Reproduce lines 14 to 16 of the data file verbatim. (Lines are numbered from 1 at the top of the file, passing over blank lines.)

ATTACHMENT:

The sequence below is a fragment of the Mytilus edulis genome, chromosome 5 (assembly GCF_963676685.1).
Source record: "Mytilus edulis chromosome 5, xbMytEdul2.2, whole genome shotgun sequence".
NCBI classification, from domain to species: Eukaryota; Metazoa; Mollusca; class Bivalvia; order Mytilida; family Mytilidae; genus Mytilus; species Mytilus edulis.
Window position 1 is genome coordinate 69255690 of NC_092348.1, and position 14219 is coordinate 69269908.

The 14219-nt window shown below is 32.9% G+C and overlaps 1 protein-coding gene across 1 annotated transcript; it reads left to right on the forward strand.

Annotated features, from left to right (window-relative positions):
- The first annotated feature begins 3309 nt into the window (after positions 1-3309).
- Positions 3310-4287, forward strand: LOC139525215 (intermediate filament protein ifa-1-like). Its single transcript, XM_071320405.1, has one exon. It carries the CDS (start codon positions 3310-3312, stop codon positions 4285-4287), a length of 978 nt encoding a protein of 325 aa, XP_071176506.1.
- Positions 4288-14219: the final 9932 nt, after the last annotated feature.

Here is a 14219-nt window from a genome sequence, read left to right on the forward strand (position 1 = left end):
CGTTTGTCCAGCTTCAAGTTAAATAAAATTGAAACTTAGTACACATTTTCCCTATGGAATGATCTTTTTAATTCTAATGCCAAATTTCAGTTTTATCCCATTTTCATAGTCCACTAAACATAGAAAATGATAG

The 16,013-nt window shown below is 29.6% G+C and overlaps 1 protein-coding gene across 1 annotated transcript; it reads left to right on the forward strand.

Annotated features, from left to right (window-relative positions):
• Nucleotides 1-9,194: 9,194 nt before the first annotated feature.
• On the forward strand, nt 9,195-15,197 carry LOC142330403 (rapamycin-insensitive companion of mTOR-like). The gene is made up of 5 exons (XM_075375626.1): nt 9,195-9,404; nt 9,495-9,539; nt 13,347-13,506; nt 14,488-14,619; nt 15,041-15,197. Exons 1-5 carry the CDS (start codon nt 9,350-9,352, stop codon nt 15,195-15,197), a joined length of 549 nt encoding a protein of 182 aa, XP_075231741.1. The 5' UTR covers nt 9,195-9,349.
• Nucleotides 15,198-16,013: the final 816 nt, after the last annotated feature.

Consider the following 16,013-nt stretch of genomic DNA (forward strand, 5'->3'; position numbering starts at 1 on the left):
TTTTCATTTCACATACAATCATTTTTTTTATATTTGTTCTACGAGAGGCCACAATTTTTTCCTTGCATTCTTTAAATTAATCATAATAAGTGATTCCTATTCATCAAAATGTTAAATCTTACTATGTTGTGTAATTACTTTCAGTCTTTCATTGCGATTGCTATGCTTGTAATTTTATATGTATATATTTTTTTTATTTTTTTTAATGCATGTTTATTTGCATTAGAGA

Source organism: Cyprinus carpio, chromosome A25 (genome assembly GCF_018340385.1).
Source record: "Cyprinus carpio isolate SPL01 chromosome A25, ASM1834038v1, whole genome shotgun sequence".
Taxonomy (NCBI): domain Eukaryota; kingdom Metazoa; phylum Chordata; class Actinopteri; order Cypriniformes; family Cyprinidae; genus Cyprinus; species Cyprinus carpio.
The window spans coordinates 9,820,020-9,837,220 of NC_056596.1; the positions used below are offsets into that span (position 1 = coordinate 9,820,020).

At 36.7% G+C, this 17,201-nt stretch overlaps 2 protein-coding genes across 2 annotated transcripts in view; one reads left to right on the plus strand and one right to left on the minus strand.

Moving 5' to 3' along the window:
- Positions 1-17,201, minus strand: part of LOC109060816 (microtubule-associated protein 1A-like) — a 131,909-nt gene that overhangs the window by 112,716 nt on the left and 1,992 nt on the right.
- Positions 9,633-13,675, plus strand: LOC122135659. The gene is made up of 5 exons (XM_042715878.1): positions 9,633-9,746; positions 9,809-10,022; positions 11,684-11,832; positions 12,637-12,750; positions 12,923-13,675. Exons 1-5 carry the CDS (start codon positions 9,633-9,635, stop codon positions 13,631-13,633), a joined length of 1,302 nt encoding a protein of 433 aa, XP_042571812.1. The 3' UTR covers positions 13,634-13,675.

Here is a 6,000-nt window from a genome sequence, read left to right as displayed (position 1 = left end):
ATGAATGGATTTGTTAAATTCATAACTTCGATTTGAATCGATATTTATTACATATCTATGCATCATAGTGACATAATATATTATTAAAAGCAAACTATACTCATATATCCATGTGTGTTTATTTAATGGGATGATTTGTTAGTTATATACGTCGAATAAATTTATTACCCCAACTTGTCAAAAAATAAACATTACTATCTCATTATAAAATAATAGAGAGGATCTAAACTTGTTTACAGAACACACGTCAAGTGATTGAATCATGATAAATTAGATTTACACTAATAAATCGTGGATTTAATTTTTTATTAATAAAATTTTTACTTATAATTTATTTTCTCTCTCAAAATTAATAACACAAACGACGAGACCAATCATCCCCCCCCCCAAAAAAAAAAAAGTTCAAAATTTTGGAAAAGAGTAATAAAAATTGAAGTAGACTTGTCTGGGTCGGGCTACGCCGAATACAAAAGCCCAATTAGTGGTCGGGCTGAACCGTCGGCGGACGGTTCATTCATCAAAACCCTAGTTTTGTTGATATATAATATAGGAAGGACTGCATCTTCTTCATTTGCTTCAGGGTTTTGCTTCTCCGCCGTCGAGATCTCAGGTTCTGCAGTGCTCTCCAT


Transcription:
• Nucleotides 1-9,194: 9,194 nt before the first annotated feature.
• On the forward strand, nt 9,195-15,197 carry LOC142330403 (rapamycin-insensitive companion of mTOR-like). The gene is made up of 5 exons (XM_075375626.1): nt 9,195-9,404; nt 9,495-9,539; nt 13,347-13,506; nt 14,488-14,619; nt 15,041-15,197. Exons 1-5 carry the CDS (start codon nt 9,350-9,352, stop codon nt 15,195-15,197), a joined length of 549 nt encoding a protein of 182 aa, XP_075231741.1. The 5' UTR covers nt 9,195-9,349.
• Nucleotides 15,198-16,013: the final 816 nt, after the last annotated feature.